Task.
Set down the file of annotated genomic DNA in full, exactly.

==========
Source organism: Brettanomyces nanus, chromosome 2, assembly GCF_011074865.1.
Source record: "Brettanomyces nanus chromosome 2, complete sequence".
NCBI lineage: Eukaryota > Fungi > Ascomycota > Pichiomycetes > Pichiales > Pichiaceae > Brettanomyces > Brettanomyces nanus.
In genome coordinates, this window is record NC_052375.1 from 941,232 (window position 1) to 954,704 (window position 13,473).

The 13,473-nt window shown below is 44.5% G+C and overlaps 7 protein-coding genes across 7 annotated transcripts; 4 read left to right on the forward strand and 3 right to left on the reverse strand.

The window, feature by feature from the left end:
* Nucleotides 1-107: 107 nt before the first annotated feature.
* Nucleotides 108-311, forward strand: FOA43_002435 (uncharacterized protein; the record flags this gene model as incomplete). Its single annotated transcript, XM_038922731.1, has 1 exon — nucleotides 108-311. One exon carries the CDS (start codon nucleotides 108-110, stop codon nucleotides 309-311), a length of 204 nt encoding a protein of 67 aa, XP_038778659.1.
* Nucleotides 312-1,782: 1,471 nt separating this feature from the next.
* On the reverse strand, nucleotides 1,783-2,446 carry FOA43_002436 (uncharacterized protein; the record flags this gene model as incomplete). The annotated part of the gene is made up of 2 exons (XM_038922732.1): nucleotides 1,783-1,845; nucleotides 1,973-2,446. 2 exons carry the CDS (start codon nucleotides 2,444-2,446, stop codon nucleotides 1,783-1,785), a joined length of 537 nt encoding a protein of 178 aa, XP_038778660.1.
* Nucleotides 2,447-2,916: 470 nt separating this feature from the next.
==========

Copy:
Source organism: Brettanomyces nanus, chromosome 2, assembly GCF_011074865.1.
Source record: "Brettanomyces nanus chromosome 2, complete sequence".
NCBI lineage: Eukaryota > Fungi > Ascomycota > Pichiomycetes > Pichiales > Pichiaceae > Brettanomyces > Brettanomyces nanus.
In genome coordinates, this window is record NC_052375.1 from 941,232 (window position 1) to 954,704 (window position 13,473).

The 13,473-nt window shown below is 44.5% G+C and overlaps 7 protein-coding genes across 7 annotated transcripts; 4 read left to right on the forward strand and 3 right to left on the reverse strand.

The window, feature by feature from the left end:
* Nucleotides 1-107: 107 nt before the first annotated feature.
* Nucleotides 108-311, forward strand: FOA43_002435 (uncharacterized protein; the record flags this gene model as incomplete). Its single annotated transcript, XM_038922731.1, has 1 exon — nucleotides 108-311. One exon carries the CDS (start codon nucleotides 108-110, stop codon nucleotides 309-311), a length of 204 nt encoding a protein of 67 aa, XP_038778659.1.
* Nucleotides 312-1,782: 1,471 nt separating this feature from the next.
* On the reverse strand, nucleotides 1,783-2,446 carry FOA43_002436 (uncharacterized protein; the record flags this gene model as incomplete). The annotated part of the gene is made up of 2 exons (XM_038922732.1): nucleotides 1,783-1,845; nucleotides 1,973-2,446. 2 exons carry the CDS (start codon nucleotides 2,444-2,446, stop codon nucleotides 1,783-1,785), a joined length of 537 nt encoding a protein of 178 aa, XP_038778660.1.
* Nucleotides 2,447-2,916: 470 nt separating this feature from the next.